- Managing financial reporting such as tax information, budgets, audits, and cost reports
Can you go from accounting to FP&A?
Many accountants become interested in transitioning to FP&A, which is a completely viable career change. Many FP&A professionals have accounting qualifications and previous experience in accounting or auditing before moving on to FP&A.
Here are some top considerations and steps to take to make a smooth transition from accounting to FP&A:
Develop transferable skills
FP&A roles require you to have strong analytical skills to identify trends, patterns, and anomalies in financial data, as well as forecast and model financial outcomes.
Effective communication is another vital skill of FP&A, as they need to coordinate with key stakeholders from various departments and be able to explain complex information clearly and concisely.
You also need to be confident in making recommendations and decisions based on financial information.
Familiarize yourself with FP&A technology
Seek opportunities within your organization
Gain that all-important experience by volunteering to work on FP&A-related projects. You can gain familiarity with FP&A processes and tools and enhance your skills.
You could also apply for internal FP&A job postings and transition within your current company if this is a possible option.
Consider additional education or certification
Pad out your resume by taking an additional qualification like an MBA or a CFA. You could also consider FP&A-specific certifications. For example, Association for Financial Professionals offers globally recognized FP&A courses.
How to improve collaboration between FP&A and accounting
Being able to foster successful collaboration between FP&A and accounting is critical for driving insights and strategic decision-making, as well as maintaining the overall financial health of the business.
Here are some top strategies to improve collaboration between FP&A and accounting:
Regular communication channels
Set up regular communication channels through meetings and workshops to discuss current projects, challenges, and other business operations to keep teams aligned.
Joint planning and goal-setting
Involve both FP&A and accounting teams in planning and goal-setting processes to ensure they understand how they each contribute to the organization’s financial goals and can work together to achieve them.
Create opportunities for collaboration between the two departments. This could be projects involving financial reporting, analysis, or budgeting, where insights from both teams are highly valuable.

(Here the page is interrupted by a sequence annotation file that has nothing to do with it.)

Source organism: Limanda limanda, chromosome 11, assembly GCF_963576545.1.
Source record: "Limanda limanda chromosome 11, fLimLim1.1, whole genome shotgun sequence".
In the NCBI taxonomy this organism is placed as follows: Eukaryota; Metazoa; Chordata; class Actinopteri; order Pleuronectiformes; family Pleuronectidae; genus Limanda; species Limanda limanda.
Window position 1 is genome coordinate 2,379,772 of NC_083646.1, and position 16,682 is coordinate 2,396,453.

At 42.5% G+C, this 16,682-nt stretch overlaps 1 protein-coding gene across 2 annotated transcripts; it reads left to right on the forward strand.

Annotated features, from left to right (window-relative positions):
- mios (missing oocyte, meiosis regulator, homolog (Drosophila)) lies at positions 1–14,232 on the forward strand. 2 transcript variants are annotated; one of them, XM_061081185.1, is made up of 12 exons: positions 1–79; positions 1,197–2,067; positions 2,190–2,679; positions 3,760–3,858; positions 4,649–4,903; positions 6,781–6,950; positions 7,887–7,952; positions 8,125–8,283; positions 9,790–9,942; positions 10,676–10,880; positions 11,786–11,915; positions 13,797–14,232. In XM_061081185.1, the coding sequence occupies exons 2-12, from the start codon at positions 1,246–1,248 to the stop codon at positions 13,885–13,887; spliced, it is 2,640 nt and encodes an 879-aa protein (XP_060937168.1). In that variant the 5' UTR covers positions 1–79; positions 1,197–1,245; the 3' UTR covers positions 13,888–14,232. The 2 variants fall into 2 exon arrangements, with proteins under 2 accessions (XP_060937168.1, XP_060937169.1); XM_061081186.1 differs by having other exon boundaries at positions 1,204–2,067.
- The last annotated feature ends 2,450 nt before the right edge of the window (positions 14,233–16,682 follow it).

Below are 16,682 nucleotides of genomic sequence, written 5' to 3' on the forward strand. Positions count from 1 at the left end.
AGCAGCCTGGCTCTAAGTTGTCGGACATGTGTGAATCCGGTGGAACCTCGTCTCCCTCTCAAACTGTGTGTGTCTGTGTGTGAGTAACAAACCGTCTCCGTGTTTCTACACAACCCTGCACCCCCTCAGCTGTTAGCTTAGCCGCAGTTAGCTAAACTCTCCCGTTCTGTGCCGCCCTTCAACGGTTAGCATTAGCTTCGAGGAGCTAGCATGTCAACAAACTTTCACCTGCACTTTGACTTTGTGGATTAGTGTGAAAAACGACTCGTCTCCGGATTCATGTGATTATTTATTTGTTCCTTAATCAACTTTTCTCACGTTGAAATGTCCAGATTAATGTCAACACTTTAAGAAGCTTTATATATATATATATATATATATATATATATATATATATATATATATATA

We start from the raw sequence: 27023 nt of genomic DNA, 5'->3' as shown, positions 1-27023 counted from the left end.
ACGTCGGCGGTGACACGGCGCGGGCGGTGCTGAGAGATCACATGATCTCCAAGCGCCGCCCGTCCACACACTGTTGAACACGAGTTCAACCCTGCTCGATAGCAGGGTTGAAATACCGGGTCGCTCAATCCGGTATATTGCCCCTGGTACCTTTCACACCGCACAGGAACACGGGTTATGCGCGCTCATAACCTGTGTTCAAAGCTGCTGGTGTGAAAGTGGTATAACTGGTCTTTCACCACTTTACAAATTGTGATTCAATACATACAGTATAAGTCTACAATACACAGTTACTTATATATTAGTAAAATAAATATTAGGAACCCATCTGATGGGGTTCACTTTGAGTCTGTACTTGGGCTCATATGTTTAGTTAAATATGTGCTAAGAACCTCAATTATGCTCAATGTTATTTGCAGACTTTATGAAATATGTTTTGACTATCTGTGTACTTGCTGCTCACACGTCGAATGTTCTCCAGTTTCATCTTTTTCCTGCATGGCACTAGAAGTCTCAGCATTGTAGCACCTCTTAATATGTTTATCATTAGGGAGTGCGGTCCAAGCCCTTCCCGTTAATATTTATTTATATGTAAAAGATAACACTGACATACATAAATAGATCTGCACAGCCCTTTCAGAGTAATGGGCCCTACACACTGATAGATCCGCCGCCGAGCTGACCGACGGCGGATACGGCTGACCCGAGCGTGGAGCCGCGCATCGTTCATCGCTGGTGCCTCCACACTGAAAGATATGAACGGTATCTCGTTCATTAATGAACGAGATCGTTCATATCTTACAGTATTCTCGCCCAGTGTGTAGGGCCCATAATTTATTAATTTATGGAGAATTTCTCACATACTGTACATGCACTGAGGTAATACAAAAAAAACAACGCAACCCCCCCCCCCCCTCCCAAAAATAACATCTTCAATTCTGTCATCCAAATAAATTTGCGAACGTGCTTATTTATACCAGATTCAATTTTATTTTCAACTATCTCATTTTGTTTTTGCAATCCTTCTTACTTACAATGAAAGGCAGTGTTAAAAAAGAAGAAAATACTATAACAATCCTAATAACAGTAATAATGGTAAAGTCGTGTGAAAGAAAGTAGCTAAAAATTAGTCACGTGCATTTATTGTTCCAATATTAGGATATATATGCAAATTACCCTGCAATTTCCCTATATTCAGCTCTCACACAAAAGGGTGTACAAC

This will result in better business outcomes and a stronger relationship between FP&A and accounting.
Shared KPIs and metrics
Develop shared KPIs and metrics to align the efforts of FP&A and accounting and determine future outcomes.
Some shared KPIs for FP&A and accounting include:
- Profit and loss
- Time to close
- Venture capital efficiency ratio
- Customer acquisition cost ratio
- Return on invested capital
Use integrated financial systems that both teams can access. This way, the teams can easily pull information from a single source. This reduces friction, makes it easier to share information, and aids in seamless, data-driven decision-making.
Understanding the key differences between FP&A vs accounting is essential for any finance professional. While accounting is all about recording and reporting on past financial transactions, FP&A looks to the future, focusing primarily on forecasting and strategic planning.
Despite the differences of accounting vs FP&A, it’s clear how crucial both roles are in steering a company toward financial success, and how they can effectively collaborate to achieve key business objectives.
What’s the difference between FP&A vs accounting?
Accounting focuses on recording, classifying, and reporting past financial transactions, whilst ensuring compliance with regulatory standards. FP&A is more forward-looking, concentrating on budgeting, forecasting, and analyzing financial data to support strategic decision-making and guide future business performance.
Is FP&A an accounting role?
FP&A isn’t strictly an accounting role, although it’s closely related to the field. FP&A focuses more on future financial planning and strategic analysis, helping businesses forecast revenues and expenditures, and make strategic business decisions.
Is FP&A well-paid?
FP&A roles are generally well-paid. Salaries in FP&A can vary depending on factors like the individual's level of experience, the size and industry of the company, and the location of the role. Senior roles in FP&A typically have higher salaries due to their strategic importance in guiding business decisions and financial planning.
Can accountants do FP&A?
Yes, accountants can transition into FP&A. A background in accounting provides a solid foundation for the analytical and strategic requirements of FP&A. With some additional training in areas like strategic planning and financial modeling, accountants can effectively make this career shift.
What skills are important for FP&A vs accounting?
In FP&A, key skills include strategic planning, financial modeling, data analysis, forecasting, interpreting financial data to predict future trends, and supporting business decisions.Accounting requires meticulous attention to detail, proficiency in accounting principles and regulations, bookkeeping financial reporting skills, and accuracy and compliance in completing financial records.
How can FP&A add value for accounting?
FP&A can add significant value to accounting by providing forward-looking insights and strategic analysis that complement traditional accounting functions. While accounting focuses on accurately recording and reporting past financial transactions, FP&A uses this data to forecast future trends, analyze financial performance, and guide strategic decision-making.
How does accounting support FP&A?
Accounting plays a crucial role in supporting FP&A by providing accurate and timely financial data. Historical financial information prepared by the accounting team, such as income statements, balance sheets, and cash flow statements, is essential for FP&A professionals to analyze past performance, understand current financial positions, and forecast future trends.